We compared the speed at which different web servers and caching platforms respond to requests for WordPress pages on a cPanel setup, using both non-keep-alive and keep-alive connections.
Our test platforms included
- LiteSpeed Enterprise (LSWS) using the popular W3 Total Cache and WPRocket WordPress cache plugins, as well as with our LiteSpeed Cache Plugin for WordPress.
- Apache using the W3 Total Cache and WPRocket WordPress cache plugins.
Our results showed Apache (with keep-alive enabled) peaking around 1,300 and 700 requests per second with W3TC and WPRocket, respectively.
With the exact same setup, LSWS with W3TC and WPRocket delivered around 4,800 requests per second, an improvement factor of over 2.6x or 6x respectively.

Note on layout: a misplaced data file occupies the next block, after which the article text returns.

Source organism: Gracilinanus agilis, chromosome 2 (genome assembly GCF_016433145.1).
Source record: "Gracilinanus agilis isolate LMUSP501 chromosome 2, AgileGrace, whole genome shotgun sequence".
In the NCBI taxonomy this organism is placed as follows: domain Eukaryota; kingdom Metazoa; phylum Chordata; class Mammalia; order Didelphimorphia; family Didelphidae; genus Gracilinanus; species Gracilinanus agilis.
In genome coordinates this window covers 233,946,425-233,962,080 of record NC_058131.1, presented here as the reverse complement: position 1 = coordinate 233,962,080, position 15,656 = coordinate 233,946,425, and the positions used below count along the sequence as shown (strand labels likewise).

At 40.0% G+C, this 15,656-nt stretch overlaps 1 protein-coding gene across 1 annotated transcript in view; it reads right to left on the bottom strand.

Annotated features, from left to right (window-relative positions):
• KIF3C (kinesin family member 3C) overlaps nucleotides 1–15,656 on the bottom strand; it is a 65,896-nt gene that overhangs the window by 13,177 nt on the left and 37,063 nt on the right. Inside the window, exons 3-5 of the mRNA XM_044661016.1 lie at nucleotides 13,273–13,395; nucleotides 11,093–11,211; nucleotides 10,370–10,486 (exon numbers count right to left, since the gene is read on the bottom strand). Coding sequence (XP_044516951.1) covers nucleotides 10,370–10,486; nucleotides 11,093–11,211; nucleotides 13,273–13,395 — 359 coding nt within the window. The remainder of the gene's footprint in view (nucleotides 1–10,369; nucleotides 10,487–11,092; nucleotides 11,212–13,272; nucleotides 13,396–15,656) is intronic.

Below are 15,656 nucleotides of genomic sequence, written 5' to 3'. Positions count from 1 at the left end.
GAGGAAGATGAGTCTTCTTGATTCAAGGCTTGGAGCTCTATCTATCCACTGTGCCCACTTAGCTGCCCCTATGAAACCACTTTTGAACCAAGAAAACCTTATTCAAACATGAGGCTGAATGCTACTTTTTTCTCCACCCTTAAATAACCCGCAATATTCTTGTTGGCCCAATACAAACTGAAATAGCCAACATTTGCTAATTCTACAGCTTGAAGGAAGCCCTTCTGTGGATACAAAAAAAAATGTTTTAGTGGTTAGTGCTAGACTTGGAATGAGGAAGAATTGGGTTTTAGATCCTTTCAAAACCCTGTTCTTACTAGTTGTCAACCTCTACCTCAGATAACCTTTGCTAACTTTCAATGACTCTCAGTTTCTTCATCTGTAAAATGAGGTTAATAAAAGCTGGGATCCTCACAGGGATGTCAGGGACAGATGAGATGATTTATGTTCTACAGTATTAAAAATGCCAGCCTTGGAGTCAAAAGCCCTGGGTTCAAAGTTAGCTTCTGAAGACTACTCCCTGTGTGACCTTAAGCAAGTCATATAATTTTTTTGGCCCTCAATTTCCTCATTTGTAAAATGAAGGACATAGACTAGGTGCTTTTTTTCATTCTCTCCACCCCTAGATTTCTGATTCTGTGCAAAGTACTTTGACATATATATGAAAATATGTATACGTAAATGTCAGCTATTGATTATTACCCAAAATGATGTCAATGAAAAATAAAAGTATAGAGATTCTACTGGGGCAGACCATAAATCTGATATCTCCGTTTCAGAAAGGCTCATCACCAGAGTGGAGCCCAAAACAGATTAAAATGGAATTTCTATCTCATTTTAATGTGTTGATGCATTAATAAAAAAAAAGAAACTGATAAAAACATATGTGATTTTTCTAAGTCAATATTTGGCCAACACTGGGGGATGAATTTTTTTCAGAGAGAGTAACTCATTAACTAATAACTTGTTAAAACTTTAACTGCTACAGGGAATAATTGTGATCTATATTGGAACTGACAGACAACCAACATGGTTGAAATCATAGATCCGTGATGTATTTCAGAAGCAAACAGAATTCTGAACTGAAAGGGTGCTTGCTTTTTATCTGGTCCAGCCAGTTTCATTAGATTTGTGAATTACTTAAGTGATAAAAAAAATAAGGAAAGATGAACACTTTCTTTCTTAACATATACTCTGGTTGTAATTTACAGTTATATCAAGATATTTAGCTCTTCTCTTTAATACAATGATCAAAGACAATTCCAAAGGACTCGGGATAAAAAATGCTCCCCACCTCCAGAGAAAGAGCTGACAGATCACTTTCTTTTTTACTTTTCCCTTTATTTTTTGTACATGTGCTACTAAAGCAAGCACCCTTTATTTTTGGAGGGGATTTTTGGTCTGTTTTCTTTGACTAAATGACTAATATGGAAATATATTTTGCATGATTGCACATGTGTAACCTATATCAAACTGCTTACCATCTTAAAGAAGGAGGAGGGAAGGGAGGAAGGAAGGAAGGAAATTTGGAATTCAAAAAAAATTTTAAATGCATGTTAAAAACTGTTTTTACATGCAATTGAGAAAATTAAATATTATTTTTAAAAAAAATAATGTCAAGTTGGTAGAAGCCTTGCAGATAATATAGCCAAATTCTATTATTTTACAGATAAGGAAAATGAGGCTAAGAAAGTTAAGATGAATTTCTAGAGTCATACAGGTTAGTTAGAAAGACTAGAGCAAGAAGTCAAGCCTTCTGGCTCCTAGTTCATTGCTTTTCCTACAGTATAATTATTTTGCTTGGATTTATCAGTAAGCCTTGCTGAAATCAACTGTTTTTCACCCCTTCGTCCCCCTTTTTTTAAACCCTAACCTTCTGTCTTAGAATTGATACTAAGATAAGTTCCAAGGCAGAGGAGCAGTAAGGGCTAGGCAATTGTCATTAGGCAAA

Using the LiteSpeed Cahe Plugin for WordPress with LSWS easily handled close to 5,200 requests per second.
|Concurrent Users||Keep-Alive||Apache / W3TC||Apache / WPRocket||LSWS / W3TC||LSWS / WPRocket|
- Default configurations were used when possible.
- Rewrite rule caching was used for W3TC and WPRocket to ensure maximum peformance.
- The test was performed over a 10GBps network connection to make sure network bandwidth did not become a bottleneck.
- The benchmark simulated serving 10,000 requests to 10 and 100 users.
LiteSpeed Enterprise 5.1.13 Apache 2.4.25 PHP 7.1.2 cPanel 62 WPRocket 220.127.116.11 W3TC 0.9.5.2 LSCache WordPress 18.104.22.168
Server hardware specs:
Intel Xeon X5660 Single Core @ 2.80GHz 2GB RAM 50GB HDD CloudLinux 7.3
Client hardware specs:
Intel Xeon E5-1620 Dual Core @ 3.60GHz 2GB RAM CentOS 6.8 with OpenVZ kernel 2.6.32-042stab116.1 Intel X540 10GBASE-T on board NIC
Netgear XS708E-100NES 8-ports 10G switch
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